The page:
These methods can be replicated using simply images, and that is what I hope to imitate in my own work, by presenting an image as a query, I shall juxtapose the query with possible visual outcomes. My outcomes will be linked to the original image through form, colour or context, initiating the thought process by inviting the viewer to find the links presented. I feel that they will create an infinite answer which is not only personal to myself but very accessible to others, prompting them to continue the thought process individually.

Peter Schmidt later collaborated with Brian Eno in the making of the Oblique Strategies cards. Eno, who was friends with Schmidt, approached him concerning a concept which would enable artists to break creative barriers. Their collaboration was seemingly successful, as their cards were used in Eno’s production of the innovative David Bowie albums; Low, Heroes and Lodger. However, Eno also used them when working with Talking Heads and their usage has certainly not become universal, which begs the question of whether or not they are at all useful, David Byrne was the only member of Talking Heads to find the cards even remotely worthwhile, dubbing "Brian's cards … funny and sometimes useful".

Maybe the cards could never have satisfied everyone’s needs, after all people approach things differently, which may explain Eno’s ability to innovate during his collaboration with David Bowie, compared to the almost non usage during his work with talking Heads on More Songs About Buildings and Food. Obviously this doesn’t mean that any genius was missed out on, it was simply not found through the cards, as they continued to collaborate with Eno throughout their career.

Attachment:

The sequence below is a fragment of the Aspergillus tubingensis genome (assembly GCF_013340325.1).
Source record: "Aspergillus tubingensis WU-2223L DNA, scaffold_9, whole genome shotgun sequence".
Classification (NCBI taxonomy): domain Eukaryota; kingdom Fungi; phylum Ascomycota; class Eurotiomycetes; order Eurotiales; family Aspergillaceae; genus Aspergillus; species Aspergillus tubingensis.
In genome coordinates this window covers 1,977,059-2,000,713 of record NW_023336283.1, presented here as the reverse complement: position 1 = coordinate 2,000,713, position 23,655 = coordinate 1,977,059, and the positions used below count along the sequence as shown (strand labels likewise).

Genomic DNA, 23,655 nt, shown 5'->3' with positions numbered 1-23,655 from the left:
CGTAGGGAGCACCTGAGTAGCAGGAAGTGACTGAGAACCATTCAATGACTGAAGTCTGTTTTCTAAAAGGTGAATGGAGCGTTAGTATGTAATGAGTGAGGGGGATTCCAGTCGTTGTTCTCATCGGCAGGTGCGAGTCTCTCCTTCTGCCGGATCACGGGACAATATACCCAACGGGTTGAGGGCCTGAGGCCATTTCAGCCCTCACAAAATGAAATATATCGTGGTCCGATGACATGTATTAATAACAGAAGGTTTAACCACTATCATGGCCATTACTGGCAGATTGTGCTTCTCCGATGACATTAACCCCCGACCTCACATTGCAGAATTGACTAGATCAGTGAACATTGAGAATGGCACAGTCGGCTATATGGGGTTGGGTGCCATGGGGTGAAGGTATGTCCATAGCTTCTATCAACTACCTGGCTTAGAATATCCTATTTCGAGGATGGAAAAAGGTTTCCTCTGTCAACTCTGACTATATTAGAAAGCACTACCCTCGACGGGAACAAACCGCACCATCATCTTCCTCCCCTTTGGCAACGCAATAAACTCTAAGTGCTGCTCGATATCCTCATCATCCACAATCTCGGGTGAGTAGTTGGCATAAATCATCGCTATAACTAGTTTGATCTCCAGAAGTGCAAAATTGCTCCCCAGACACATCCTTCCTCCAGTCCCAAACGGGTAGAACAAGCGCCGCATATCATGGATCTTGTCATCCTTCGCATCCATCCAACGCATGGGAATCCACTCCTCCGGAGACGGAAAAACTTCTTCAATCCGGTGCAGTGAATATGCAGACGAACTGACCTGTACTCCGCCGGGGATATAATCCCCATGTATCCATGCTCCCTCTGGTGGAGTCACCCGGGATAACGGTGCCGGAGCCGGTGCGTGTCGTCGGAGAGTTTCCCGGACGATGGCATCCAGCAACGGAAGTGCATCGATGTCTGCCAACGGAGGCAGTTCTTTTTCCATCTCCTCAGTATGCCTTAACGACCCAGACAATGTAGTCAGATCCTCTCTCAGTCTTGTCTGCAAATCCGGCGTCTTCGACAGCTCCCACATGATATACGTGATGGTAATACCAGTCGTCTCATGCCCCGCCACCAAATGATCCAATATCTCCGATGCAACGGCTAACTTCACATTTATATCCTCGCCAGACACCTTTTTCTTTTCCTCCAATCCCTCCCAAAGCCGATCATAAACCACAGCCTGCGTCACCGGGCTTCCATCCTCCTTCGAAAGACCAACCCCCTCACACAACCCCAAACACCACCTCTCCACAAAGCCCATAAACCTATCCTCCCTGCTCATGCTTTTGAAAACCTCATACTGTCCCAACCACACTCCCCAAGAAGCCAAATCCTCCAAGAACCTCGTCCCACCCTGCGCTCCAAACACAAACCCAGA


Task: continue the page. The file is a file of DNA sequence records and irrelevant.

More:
With such variety in human perception, it seems it would be impossible to produce any sort of superficial process which applied to all, barring the iPhone; people’s tastes direct them in different directions and cause them to act in alternate ways. Such as the order in which a cup of coffee is made, milk first or last, whichever way you go about it it’s still a cup of coffee, so does it even matter. This begs the question of whether or not an individual’s thinking will alter the effectiveness of my visual triggers, provided they engage in and commit to the process. Because seemingly, using the coffee cup analogy, whichever way the viewer proceeds to negotiate themselves around the images, it will eventually turn out the way they need it.

Existentialism defines authenticity as ‘being true to one’s own personality, spirit or character’, which is primarily the only way in which people will ever solve their problems. By allowing their thought processes to wander in whichever direction they find, the spontaneous should succeed in producing the most naturally available outcome ...

Doing things because we learned it

(Film) Visual satiation of actions i.e. licking envelope on repeat

Do I want my videos to be on a loop, to reflect the mimetic, unoriginal and mechanised way of life or represented as a neverending drone

http://www.guardian.co.uk/music/2009/sep/07/oblique-strategies
‘requires external disruptive influence to suggest new ideas’
mimetic learning no original thought

 

 

 

 



 

Water Yam, George Brecht 1963

 

 

 



The Thoughts Behind The Thoughts, Peter Schmidt 1970